On Friday we learned that Universal Orlando is reopening on June 5—much sooner than most people expected its theme parks to reopen. Tomorrow Disney and SeaWorld will be submitting their reopening proposals to the Orange County Economic Recovery Task Force, whose approval is the first step towards the parks returning to operation. By tomorrow afternoon we should know a timeline for both Disney World and SeaWorld to reopen—assuming their proposals are approved by the Task Force and local and state authorities.
Disney hasn’t hinted at when it hopes to reopen yet, but it has cancelled all existing reservations through June 13. Also, it won’t accept new reservations any earlier than July 1. Universal opening almost a month before July 1 puts pressure on Disney, though. It’d be unusual for Disney to cede what is traditionally one of the busiest months for theme parks to its primary competitor. Of course, Disney World is a considerably larger complex than Universal Orlando, and it stands to reason that its plans to reopen would thus be more complicated and take more time to implement. And although June is typically the start of the peak season, you can’t really compare 2020 to any other year. The pandemic has destroyed all comparisons, projections and expectations. Whenever Disney World reopens it will almost definitely have a much lower capacity than usual, as seen at Shanghai Disneyland and in Universal’s proposal, which will make the resort far less crowded than it usually would be in June. Given the risks of catching the virus, though, and the fact that most Disney World visitors have to travel from outside Florida to get there, it wouldn’t be a surprise if demand is also down. As with so many other industries, the entire theme park business has been frozen in unknown territory for months, and that’s not going to immediately change once the parks reopen. This will be a learning process for all involved, and hopefully one that doesn’t accelerate the spread of the virus.
It’ll be interesting to see what Disney World’s reopening might look like. Will the reopening of specific parks be staggered—with, say, Magic Kingdom opening first, and then the other parks coming back online as demand rises and after Disney sees how the new COVID-19 procedures work? How will transit on the enormous resort grounds work—will buses, monorails and boats still be manageable during a pandemic? Will the return of theme parks help alleviate the stress and anxiety caused by the pandemic, or will the sight of a sparsely attended, mask-filled Magic Kingdom only highlight how unusual these times are?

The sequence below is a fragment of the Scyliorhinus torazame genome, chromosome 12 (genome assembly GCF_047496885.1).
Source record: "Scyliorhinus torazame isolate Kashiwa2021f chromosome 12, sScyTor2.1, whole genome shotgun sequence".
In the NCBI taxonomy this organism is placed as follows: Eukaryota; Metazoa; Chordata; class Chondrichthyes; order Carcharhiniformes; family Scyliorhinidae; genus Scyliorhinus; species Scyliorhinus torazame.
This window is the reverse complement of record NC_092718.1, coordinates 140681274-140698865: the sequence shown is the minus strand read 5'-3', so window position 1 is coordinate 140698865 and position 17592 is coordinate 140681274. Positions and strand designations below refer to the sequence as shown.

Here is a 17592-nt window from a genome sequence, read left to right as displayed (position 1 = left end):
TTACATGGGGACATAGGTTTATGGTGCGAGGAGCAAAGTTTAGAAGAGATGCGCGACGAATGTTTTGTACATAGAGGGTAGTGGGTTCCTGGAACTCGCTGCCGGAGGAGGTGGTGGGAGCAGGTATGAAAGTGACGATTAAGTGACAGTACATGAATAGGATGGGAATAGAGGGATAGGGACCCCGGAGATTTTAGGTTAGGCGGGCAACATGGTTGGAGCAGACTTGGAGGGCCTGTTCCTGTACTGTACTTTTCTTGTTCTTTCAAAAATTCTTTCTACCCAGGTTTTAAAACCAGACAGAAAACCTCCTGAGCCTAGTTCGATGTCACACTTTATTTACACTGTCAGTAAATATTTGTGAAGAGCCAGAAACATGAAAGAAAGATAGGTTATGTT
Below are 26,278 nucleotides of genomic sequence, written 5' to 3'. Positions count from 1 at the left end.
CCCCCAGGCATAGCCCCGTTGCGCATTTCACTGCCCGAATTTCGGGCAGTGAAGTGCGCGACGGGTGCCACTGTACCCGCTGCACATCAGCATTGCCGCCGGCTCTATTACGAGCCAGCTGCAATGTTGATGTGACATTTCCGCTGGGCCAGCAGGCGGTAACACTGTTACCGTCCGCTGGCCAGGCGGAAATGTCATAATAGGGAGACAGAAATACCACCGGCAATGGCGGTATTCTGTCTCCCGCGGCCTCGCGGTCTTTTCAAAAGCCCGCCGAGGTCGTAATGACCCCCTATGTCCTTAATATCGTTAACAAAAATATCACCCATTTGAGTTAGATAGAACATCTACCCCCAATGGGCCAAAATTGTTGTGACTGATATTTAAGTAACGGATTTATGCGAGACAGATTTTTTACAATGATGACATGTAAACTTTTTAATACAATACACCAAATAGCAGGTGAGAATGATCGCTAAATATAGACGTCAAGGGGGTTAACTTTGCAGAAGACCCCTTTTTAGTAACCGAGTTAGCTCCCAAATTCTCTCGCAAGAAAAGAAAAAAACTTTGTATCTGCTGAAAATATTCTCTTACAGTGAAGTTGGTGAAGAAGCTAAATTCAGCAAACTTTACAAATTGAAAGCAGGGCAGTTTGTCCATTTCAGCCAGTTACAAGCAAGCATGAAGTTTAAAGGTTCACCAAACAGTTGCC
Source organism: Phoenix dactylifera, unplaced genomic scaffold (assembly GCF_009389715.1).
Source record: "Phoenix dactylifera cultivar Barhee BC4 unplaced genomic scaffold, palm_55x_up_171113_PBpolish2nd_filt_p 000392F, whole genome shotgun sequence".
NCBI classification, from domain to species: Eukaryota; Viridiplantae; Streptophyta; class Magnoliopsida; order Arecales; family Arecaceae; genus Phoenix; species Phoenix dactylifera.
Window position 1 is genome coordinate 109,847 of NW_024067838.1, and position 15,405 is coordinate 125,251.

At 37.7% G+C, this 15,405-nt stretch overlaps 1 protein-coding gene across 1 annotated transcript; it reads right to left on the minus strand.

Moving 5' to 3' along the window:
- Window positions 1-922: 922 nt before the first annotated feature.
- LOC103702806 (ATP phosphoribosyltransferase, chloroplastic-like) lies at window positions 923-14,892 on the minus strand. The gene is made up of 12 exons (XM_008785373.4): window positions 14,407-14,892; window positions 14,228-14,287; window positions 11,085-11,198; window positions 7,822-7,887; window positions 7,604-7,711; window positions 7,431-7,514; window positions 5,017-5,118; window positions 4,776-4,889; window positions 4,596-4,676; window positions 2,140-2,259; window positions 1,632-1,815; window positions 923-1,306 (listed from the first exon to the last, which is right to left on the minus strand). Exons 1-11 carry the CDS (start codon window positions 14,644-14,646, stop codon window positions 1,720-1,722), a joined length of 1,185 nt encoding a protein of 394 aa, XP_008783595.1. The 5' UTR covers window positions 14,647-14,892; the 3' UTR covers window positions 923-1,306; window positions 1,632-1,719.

Disney had a big summer planned for Disney World. Remy’s Ratatouille Adventure, a version of the ride from Disneyland Paris, was expected to open in Epcot this summer. Construction throughout the parks has been halted, from the TRON roller coaster coming to the Magic Kingdom, to the wide-ranging transformation of Epcot. Over at Disneyland, in California, an entire Marvel-themed area was scheduled to open in July. The pandemic will continue to have a long-lasting impact on Disney’s theme parks well after they reopen, but hopefully won’t permanently derail any of the plans that were in place.
Returning to a theme park right now is a tough call, of course. I, personally, am desperate to go back to Disney World. I’m also frightened of catching this thing and bringing it back into my house. I’d feel a bit like a hypocrite if I went down to Disney World while also leaving my home as little as necessary, but the impact of a Disney World trip on my mental and emotional well-being would be tremendous right about now. You know, assuming I could go without constantly worrying about getting sick. And if wearing a mask in central Florida in June didn’t sound like pure misery.
As a Disney fan who has dearly missed the parks, I would definitely be tempted to return when they reopen. As a journalism-adjacent writer who regularly covers Disney and other theme parks, I would feel a need to be there to cover the story of the reopening. As a person who’s dedicated to not catching the coronavirus, though, I’m not sure what a trip to Disney World would look like until the pandemic has fully passed over, or if I’d be able to make that trip without being constantly stressed out.
If you’re wondering about Disneyland in California, there’s also no timetable yet. According to Brady MacDonald at the Orange County Register, though, Disneyland Resort could potentially reopen in June. State officials confirmed that theme parks could reopen during Stage 3 of the state’s reopening plans, and although there’s no clear timetable on that at the moment, Governor Gavin Newsom said that Stage 3 “is not a year away. It’s not six months away. It’s not even three months away. It may not even be more than a month away.” Based on that, Disneyland’s reopening could come sooner than expected, too.
So it’s possible both Disney theme park resorts in America could reopen in June. We’ll know more about Disney World tomorrow, and more about Disneyland in time.
Senior editor Garrett Martin writes about videogames, comedy, travel, theme parks, wrestling, and anything else that gets in his way. He’s on Twitter @grmartin.